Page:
However, by spring thaw I was a master skier with seven full barrels to my credit. Seven heavy, full, 55-gallon drums-ripe in the April sun-directly in the path of our favorite view. It seemed simple enough to roll them away ... until barrel number one split and spilled its ankle, deep flood. Yecch. The next one did likewise. All seven huge containers did the same. Luckily, we had a nearby pile of dirt from another job. We spread it over the mess, throw in some sunflower seeds, and resumed our argument. My wife still firmly opposed a privy. I, on the other hand, swore that I would gag her if she ever sang "Roll Out the Barrel" again.

Then, like gravity to Newton, the answer came to us. On a hot summer day we sat In the shade of our (by then) towerin' sunflower forest . . . planning new additions to the orchard. As usual — torn between ambition and resources – we found ourselves steadily scratching the less essential trees from our list because there was little time for hole diggin' and less compost available to fIII them.

I had a vague notion that an Idea was about to get Itself thought, so I leaned back and looked at the sky . . . to wait for inspiration to come. Huge yellow blooms swayed in the breeze a good 12 feet above my nose.
Egads! What "it" does for sunflowers, "it" might also do for cherries, apples, and even shade trees!

And so we have pits for composting human waste. . . three or four feet deep and three across. I dug them in the summer and covered 'em with scrap metal to keep out kids and, later, snow. Now – in the depth of winter – I take pot in hand and ski (still masterfully) down to the pit. It's a simple matter to lift the lid and dump. When things begin to look damp, I throw In a pail of chaff or sawdust. If the hole starts to smell, I empty the ash bucket into it . . . or throw some of the original soil back in. Come spring I top the depressions off with more dirt, wait for the decomposition process to slow down, and stick in a tree. It works.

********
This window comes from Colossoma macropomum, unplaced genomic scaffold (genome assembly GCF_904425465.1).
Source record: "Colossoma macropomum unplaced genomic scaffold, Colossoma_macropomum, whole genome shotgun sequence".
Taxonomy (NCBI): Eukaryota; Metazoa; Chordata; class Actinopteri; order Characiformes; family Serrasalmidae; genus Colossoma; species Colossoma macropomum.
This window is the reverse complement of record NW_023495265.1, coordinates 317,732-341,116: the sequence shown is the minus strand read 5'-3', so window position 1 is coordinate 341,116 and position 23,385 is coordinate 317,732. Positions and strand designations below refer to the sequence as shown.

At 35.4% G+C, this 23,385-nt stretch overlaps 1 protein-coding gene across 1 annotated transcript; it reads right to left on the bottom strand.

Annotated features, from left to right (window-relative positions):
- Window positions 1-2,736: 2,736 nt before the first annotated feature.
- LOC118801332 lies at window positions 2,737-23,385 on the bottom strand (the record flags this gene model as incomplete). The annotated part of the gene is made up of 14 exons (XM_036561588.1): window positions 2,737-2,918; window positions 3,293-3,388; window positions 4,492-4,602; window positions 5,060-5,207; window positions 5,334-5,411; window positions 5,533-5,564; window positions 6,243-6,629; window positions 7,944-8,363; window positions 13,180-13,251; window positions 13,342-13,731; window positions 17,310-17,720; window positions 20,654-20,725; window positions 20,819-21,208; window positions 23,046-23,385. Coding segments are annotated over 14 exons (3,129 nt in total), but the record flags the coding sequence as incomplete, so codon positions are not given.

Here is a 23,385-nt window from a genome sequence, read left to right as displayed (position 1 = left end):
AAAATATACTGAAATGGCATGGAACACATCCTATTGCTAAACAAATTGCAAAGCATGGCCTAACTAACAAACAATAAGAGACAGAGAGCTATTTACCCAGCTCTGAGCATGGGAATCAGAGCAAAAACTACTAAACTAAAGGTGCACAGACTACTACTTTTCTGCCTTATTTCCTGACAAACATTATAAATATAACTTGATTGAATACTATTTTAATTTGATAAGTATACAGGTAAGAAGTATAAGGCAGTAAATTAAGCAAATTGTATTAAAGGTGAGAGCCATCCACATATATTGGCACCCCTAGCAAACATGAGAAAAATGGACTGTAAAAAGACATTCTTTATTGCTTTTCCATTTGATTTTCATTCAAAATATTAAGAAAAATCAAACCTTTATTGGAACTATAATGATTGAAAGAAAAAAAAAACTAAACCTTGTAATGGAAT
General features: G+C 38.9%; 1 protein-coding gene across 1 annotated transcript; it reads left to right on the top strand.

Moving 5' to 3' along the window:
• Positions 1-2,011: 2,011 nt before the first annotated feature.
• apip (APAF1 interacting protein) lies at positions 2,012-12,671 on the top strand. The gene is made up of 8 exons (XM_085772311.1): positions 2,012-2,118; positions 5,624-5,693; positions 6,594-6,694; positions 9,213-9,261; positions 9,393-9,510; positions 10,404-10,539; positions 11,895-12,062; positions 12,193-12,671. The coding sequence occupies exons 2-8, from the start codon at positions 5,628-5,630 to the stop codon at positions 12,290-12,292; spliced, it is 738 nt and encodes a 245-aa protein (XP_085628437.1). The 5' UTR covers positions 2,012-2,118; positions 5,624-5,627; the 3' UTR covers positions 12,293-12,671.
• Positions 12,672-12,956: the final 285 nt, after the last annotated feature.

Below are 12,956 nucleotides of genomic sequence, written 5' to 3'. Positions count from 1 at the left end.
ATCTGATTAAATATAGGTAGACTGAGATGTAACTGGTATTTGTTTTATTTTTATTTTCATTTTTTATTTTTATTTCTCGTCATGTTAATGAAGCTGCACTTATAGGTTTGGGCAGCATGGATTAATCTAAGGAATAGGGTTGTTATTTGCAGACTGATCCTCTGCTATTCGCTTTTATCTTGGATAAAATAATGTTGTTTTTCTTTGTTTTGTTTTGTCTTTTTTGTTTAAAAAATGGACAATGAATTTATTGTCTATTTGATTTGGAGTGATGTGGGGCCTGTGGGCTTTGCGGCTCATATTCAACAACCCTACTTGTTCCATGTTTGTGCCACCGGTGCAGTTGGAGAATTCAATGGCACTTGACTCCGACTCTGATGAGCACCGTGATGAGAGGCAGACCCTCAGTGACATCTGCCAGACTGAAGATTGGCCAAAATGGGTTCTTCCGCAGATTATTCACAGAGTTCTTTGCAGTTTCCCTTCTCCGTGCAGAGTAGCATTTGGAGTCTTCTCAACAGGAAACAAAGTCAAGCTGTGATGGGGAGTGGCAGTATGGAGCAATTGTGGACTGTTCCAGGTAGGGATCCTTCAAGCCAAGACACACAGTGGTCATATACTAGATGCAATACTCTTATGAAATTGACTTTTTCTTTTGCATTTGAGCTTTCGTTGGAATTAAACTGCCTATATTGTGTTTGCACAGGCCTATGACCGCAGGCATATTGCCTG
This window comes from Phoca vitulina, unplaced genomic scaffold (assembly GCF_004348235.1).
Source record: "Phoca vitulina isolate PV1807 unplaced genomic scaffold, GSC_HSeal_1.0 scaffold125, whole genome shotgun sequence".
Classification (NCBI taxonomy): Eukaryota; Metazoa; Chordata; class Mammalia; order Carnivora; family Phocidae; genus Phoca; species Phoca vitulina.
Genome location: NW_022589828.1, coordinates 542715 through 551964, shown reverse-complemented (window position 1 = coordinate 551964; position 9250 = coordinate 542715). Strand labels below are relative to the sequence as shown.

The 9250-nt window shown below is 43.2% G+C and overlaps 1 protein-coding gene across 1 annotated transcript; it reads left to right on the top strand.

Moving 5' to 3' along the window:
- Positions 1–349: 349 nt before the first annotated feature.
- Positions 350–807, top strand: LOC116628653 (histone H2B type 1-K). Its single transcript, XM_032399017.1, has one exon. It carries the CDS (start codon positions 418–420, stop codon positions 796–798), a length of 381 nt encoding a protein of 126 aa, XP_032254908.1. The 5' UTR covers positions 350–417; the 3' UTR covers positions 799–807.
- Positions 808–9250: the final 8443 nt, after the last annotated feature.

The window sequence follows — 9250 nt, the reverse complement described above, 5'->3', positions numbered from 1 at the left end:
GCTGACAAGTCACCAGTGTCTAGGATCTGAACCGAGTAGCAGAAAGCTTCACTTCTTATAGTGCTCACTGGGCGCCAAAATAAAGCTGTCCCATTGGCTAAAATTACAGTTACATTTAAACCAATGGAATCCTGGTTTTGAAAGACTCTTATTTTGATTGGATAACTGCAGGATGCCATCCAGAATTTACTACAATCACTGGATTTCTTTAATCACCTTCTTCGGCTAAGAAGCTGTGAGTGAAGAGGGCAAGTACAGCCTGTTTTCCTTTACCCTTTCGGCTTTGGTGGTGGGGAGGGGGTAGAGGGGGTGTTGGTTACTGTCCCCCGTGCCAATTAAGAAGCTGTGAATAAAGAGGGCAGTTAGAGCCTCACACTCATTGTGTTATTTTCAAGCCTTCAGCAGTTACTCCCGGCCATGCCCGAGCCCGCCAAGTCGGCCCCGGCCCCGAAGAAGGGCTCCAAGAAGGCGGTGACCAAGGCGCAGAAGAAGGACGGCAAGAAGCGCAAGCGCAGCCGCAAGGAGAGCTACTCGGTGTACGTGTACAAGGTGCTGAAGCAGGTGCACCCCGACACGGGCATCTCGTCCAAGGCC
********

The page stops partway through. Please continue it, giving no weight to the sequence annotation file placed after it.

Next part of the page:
I'd still rather have a privy, but my wife is holding out for Fiji . . . and our human waste compost program has proven to be a workable compromise.


EDITOR'S NOTE. Although we admire Mr. Long's ingenuity-and were plumb tickled by his lighthearted description of his tribulations – our experiences (coupled with the opinions of authorities in the waste-disposal field) make us feet that his composting human waste methods leave something to be desired. 

Anyone who plans to compost human waste should research the subject thoroughly. Though this material can produce a safe (and effective) compost ... there are health hazards if  the sludge is not correctly treated.

The "bare-bones" procedure for safe anaerobic decomposition of feces is as follows:
[A] Dig your pit (at a lower level than, and at least 50 feet from, any well or water supply) in such a way that the floor of the hole is above the ground water level. The size of your hole will depend upon your needs. Remember that the proportion of excrement that can be added to other materials for satisfactory composting should be about one-to-five by volume. Plan your pit accordingly.

[B] Line your pit (if there is the smallest chance of cave-in) . . . and fill the bottom 20 inches with grass cuttings, fine leaves, and/or organic garbage matter.

[C] In addition to the deposited human waste, throw your daily supply of organic refuse into the pit . . . along with any animal droppings and urine-soaked straw or earth. (The latter are important, as urine is rich in nitrogen: an essential plant nutrient.)

[D] About once a week throw in approximately five pounds of grass clippings, finely textured leaves, etc.
[E] When the contents of the hole reach a level of 20 inches below the surface . . . add about six inches of grass or the like and fill the remaining 14 inches with well-tamped earth.

[F] Allow at least six months (to insure complete decomposition) before disturbing the pit.

Resources on Composting Human Waste

The following list of resource materials will have additional information on composting and privy construction:
1. Privies, Old and New
2. A Proposed Sanitation and Methane Production System
3. Cloudburst. A Handbook of Rural Skills and Technology, edited by Vic Marks (Cloudburst Press, 1973). Large paperback. $4.95.